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FRANCIS LANCELOTT, ESQ. Queens of England. Vol.1.


Sir John Froissart's Chronicles of England, France, Spain and the Ajoining Countries from the latter part of the reign of Edward II to the coronation of Henry IV in 12 volumes 

Chronicles of Enguerrand De Monstrelet (Sir John Froissart's Chronicles continuation) in 13 volumes 

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Queens of England. Vol.1.
page 65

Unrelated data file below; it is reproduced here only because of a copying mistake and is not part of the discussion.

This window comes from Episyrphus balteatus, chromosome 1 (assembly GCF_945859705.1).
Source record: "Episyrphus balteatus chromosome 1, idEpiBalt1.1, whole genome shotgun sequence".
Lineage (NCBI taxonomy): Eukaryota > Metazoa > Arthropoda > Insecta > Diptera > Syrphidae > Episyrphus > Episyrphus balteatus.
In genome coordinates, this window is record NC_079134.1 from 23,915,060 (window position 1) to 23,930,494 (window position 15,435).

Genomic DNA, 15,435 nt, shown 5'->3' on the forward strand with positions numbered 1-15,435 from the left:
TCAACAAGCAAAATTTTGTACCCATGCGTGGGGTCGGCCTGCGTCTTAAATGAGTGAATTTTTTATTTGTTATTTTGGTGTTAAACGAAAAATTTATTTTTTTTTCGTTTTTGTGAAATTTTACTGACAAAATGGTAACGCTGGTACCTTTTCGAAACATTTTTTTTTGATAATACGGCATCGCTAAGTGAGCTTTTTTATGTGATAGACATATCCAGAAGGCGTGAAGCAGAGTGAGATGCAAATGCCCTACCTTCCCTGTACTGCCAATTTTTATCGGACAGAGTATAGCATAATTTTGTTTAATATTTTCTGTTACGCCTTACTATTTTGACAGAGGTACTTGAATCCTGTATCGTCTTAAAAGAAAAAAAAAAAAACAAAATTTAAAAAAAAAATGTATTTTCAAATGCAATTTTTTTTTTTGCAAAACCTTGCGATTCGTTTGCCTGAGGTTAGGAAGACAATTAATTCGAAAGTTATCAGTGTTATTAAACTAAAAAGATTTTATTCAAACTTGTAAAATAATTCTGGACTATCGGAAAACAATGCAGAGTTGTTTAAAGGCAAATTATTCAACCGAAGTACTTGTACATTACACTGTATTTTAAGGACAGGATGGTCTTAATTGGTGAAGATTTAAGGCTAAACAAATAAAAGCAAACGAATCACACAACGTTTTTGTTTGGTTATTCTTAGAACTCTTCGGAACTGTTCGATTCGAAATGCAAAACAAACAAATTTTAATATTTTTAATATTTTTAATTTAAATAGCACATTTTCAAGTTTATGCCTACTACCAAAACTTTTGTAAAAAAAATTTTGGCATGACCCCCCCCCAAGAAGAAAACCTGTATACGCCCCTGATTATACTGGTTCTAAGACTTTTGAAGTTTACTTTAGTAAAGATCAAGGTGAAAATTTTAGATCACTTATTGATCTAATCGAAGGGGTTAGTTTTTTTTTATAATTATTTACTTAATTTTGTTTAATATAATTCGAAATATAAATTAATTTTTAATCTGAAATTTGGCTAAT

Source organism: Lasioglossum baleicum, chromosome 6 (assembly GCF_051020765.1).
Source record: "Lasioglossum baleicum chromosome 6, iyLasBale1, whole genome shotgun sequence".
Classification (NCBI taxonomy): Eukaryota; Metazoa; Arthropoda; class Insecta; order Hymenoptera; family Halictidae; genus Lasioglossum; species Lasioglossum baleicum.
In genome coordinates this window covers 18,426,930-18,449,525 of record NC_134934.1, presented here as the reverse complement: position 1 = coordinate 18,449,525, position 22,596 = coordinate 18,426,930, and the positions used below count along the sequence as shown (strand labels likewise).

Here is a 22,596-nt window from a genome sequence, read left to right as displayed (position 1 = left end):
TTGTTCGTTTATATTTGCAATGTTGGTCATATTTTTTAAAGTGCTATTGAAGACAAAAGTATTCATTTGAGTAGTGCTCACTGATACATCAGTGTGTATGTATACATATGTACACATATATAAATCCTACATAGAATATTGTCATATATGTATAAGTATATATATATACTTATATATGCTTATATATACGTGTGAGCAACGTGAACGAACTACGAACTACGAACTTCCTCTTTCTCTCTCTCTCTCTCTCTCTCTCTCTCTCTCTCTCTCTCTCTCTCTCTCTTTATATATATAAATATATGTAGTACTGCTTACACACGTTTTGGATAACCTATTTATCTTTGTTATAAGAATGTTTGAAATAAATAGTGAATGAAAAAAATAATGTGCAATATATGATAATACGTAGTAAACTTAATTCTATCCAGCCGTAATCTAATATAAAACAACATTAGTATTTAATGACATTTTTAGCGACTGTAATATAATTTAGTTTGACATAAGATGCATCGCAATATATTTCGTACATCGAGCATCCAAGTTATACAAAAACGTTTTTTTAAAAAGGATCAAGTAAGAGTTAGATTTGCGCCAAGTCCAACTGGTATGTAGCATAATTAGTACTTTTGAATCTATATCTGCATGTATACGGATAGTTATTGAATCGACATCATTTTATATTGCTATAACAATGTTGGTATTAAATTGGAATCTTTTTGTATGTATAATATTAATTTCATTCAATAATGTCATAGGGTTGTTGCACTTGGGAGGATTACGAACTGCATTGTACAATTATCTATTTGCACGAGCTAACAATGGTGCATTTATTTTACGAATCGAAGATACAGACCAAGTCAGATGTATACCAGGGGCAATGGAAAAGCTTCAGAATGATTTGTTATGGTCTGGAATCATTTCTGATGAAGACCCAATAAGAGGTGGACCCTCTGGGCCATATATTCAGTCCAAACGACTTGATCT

tudo to heaven for the liberation of Stephen from his severe captivity, and, in conjunction with her royal lord", she built the stately abbey of St. Saviour, at Eeversham, which she endowed with the valuable manor of Kevcrsham, and other lands formerly belonging to Sir William Ypres, but who had exchanged them with the Queen for her own manor of Lillechurch, and the king's demesne of Middle ton. At this period the health of the Queen, undermined by mental anxiety and bodily suffering, visibly declined ; and, in accordance with the idea of the age, she now devoted her earnest attention to works of piety and charity, and spent much of her time in tho seclusion of the cloister. Not. so, however, with her royal lord, for he knew no rest on this side of the grave. Scarcely was tho sword of civil contention sheathed, when, towards the close of the year 1149, the youthful Henry Plantagenet visited Scotland with the evident intention of contesting the crown with Stephen. His great-uncle David, King of the Scots, after conferring on him the honour of knighthood, crossed the border with hostile forces. Put Stephen, on hearing of his doings, flew to arms with such promptitude and vigour, that he found it expedient to make a quiet but hasty retreat to his own dominions, and prevail on his nephew, Henry, to embark for the continent, and patiently wait for a more promising opportunity to grasp at the English sceptre. Queen Matilda, however, did not survive to witness this struggle. After suffering the hectic torments of a fatal fever, she breathed her last at Heningham Castle, in Essex, on the third of May, 1151, being the fifteenth year of Stephen's reign. The remains of "this holy and virtu ous queen" were interred with all the im posing rites of the period, in her own favourite abbey of Eevcrsham, where, for nearly four centuries afterwards, prayers were daily said and requiems sung for the eternal repose of her soul. Queen Matilda left three surviving children, Eustace, William, aud Mary. Eustace was betrothed to Constance, sister of Louis the Seventh of France, and after the death of his mother he was again invested with the ducal crown of Normandy by his father-in-law, the French King, who had not without reason taken umbrage at the doings of the ambitious Henry Plantagenet. In 1151, Stephen, his royal sire, made a second effoTt to procure his coronation as heir to the throne of England. But the bishops declared the measure would again embroil the land in civil strife, and refused to perform the ceremony, which so enraged Stephen, that he confined them for a period as prisoners—a folly for which he dearly paid, as the Archbishop of Canterbury contrived to escape to Normandy, when he prevailed on Henry Plantagenet, who was then married to the richly-dowered Eleanor, tho divorced Queen of France, to once more strive with Stephen for the English crown. Henry, by great courage and diligence, reached England before Stephen was prepared to oppose his progress, and marched tothe relief of Wallmgford, a town where his most powerful supporters had taken shelter, and which was being vigorously besieged by Prince Eustace. Here he no effectually blockaded the besiegers, that they must have suffered from famincj but for the timely arrival of Stephen» with a reinforcement of troops, and money from London. A general engagement now appeared inevitable, and but for one of those accidents, then viewed as an evil omen, much blood would doubtless have been spilt. The opposing forces were being drawn up for battle, when, as Stephen was arranging his soldiers, hia horse thrice reared, and thrice threw him, which so terrified both his barons and his soldiery, that they loudly declared their inability to fight on the day that had dawned with so direful a prognostic. Happily for the war-wasted land, Stephen, counselled by the eloquence and reason of William de Albini, widower of the late Queen Dowager Adelicia, and perhaps not a little influenced by the fear that the freaks of bis unruly horse had so disheartened his men, as to render

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